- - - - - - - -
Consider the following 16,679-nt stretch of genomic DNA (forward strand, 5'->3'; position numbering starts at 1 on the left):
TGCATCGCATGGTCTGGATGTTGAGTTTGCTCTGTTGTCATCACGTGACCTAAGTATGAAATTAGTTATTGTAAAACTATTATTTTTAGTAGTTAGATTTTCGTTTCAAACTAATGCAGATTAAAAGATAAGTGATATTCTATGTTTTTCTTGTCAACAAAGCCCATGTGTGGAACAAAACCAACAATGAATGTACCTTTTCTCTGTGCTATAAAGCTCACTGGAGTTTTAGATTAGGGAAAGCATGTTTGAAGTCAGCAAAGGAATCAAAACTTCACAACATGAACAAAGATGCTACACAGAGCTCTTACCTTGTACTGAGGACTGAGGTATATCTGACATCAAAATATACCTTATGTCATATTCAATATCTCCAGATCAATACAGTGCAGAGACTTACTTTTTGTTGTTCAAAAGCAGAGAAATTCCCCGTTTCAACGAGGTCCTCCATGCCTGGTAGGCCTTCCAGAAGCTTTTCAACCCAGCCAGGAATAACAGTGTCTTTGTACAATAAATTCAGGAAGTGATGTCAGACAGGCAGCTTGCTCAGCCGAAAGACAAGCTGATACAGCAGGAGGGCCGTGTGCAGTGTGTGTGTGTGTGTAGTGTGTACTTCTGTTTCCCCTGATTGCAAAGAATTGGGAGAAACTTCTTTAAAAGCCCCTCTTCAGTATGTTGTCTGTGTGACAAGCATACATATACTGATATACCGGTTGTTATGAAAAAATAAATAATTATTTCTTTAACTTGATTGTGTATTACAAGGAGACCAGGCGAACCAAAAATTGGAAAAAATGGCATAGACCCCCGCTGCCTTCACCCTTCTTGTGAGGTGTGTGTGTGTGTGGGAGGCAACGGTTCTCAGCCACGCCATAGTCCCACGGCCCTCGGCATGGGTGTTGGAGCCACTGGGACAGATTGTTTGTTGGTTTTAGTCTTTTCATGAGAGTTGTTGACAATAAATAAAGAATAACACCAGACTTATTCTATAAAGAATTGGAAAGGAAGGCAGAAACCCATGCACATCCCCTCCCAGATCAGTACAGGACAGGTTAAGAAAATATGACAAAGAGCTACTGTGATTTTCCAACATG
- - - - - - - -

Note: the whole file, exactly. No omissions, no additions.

Consider the following 16,679-nt stretch of genomic DNA (forward strand, 5'->3'; position numbering starts at 1 on the left):
TGCATCGCATGGTCTGGATGTTGAGTTTGCTCTGTTGTCATCACGTGACCTAAGTATGAAATTAGTTATTGTAAAACTATTATTTTTAGTAGTTAGATTTTCGTTTCAAACTAATGCAGATTAAAAGATAAGTGATATTCTATGTTTTTCTTGTCAACAAAGCCCATGTGTGGAACAAAACCAACAATGAATGTACCTTTTCTCTGTGCTATAAAGCTCACTGGAGTTTTAGATTAGGGAAAGCATGTTTGAAGTCAGCAAAGGAATCAAAACTTCACAACATGAACAAAGATGCTACACAGAGCTCTTACCTTGTACTGAGGACTGAGGTATATCTGACATCAAAATATACCTTATGTCATATTCAATATCTCCAGATCAATACAGTGCAGAGACTTACTTTTTGTTGTTCAAAAGCAGAGAAATTCCCCGTTTCAACGAGGTCCTCCATGCCTGGTAGGCCTTCCAGAAGCTTTTCAACCCAGCCAGGAATAACAGTGTCTTTGTACAATAAATTCAGGAAGTGATGTCAGACAGGCAGCTTGCTCAGCCGAAAGACAAGCTGATACAGCAGGAGGGCCGTGTGCAGTGTGTGTGTGTGTGTAGTGTGTACTTCTGTTTCCCCTGATTGCAAAGAATTGGGAGAAACTTCTTTAAAAGCCCCTCTTCAGTATGTTGTCTGTGTGACAAGCATACATATACTGATATACCGGTTGTTATGAAAAAATAAATAATTATTTCTTTAACTTGATTGTGTATTACAAGGAGACCAGGCGAACCAAAAATTGGAAAAAATGGCATAGACCCCCGCTGCCTTCACCCTTCTTGTGAGGTGTGTGTGTGTGTGGGAGGCAACGGTTCTCAGCCACGCCATAGTCCCACGGCCCTCGGCATGGGTGTTGGAGCCACTGGGACAGATTGTTTGTTGGTTTTAGTCTTTTCATGAGAGTTGTTGACAATAAATAAAGAATAACACCAGACTTATTCTATAAAGAATTGGAAAGGAAGGCAGAAACCCATGCACATCCCCTCCCAGATCAGTACAGGACAGGTTAAGAAAATATGACAAAGAGCTACTGTGATTTTCCAACATG